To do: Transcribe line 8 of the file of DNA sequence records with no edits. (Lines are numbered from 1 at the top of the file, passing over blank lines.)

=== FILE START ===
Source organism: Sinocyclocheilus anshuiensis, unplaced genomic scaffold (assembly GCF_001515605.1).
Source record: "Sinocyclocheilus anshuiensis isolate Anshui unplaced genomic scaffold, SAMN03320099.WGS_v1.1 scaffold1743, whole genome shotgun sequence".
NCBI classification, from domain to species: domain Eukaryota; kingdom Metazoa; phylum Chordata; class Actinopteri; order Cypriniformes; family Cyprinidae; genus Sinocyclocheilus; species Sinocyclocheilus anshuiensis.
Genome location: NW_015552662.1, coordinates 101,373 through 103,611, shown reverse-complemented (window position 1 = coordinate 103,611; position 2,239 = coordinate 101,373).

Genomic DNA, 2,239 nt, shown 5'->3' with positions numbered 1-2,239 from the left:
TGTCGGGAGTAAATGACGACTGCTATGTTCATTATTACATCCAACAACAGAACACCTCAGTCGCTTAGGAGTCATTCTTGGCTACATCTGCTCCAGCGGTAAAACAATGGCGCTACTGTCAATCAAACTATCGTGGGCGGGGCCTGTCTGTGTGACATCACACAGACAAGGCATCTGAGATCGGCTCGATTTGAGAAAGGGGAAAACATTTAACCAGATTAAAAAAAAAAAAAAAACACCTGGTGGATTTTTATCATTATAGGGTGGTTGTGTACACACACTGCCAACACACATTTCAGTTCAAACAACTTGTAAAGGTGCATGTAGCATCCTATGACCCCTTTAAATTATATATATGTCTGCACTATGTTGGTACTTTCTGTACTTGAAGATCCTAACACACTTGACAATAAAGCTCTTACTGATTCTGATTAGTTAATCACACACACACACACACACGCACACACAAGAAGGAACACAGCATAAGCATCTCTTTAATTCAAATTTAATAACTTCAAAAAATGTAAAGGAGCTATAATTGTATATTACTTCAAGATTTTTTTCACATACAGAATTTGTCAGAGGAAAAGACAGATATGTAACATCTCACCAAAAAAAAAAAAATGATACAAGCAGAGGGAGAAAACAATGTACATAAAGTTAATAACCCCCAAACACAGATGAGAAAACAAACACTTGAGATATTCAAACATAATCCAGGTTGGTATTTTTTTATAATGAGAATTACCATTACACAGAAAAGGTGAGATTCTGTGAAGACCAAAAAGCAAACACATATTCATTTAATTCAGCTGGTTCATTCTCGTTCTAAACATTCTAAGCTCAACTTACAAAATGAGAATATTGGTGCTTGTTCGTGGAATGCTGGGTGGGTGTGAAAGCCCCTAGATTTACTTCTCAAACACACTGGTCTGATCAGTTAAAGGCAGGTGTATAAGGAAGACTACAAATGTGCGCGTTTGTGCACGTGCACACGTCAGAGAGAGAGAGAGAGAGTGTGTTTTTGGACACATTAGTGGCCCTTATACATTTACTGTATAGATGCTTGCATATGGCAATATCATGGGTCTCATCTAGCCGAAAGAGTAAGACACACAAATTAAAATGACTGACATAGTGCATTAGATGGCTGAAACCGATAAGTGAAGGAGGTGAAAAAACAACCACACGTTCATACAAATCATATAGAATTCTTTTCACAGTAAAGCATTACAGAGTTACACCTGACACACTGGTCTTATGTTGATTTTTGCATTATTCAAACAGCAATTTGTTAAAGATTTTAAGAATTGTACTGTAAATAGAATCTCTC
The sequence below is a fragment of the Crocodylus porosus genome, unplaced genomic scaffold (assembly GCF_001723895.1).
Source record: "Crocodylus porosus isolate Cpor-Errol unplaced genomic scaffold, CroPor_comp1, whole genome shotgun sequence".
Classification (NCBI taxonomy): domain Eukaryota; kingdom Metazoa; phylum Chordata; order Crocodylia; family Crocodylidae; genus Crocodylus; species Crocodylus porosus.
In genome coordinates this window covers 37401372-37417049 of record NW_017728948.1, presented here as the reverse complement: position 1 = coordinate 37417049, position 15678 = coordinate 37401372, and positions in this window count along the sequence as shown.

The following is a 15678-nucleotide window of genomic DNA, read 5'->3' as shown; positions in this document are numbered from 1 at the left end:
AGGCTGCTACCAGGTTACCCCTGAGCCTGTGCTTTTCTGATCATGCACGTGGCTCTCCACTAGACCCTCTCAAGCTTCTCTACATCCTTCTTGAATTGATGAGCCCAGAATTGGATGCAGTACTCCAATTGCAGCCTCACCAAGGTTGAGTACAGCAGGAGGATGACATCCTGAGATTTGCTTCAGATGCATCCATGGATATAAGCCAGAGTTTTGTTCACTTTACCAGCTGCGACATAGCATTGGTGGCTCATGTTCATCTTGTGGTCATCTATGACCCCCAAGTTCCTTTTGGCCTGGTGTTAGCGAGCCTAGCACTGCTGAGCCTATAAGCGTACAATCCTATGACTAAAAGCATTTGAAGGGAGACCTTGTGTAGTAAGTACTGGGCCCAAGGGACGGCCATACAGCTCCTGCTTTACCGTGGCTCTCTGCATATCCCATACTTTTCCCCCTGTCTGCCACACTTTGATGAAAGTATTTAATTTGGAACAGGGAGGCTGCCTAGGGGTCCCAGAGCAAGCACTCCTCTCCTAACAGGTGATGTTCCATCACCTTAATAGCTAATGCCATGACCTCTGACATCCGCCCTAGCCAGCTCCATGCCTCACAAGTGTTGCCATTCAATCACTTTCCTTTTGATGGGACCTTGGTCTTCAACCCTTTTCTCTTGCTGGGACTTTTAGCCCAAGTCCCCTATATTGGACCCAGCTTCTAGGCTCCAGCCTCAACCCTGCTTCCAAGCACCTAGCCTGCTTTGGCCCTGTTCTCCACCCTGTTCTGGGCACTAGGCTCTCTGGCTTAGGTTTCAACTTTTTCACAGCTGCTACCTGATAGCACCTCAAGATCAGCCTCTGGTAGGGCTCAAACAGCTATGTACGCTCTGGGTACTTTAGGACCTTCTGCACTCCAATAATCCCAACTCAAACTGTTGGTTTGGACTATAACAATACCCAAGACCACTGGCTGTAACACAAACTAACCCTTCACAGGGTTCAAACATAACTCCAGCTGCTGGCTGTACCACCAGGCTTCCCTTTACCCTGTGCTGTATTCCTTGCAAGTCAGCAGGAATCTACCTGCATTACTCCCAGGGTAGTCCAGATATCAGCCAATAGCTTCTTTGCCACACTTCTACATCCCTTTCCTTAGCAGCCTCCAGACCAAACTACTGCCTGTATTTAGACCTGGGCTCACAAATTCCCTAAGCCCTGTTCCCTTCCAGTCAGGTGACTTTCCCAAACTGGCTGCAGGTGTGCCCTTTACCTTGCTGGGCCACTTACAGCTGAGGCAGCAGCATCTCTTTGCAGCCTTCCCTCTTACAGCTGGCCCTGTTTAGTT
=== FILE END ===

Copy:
Source record: "Crocodylus porosus isolate Cpor-Errol unplaced genomic scaffold, CroPor_comp1, whole genome shotgun sequence".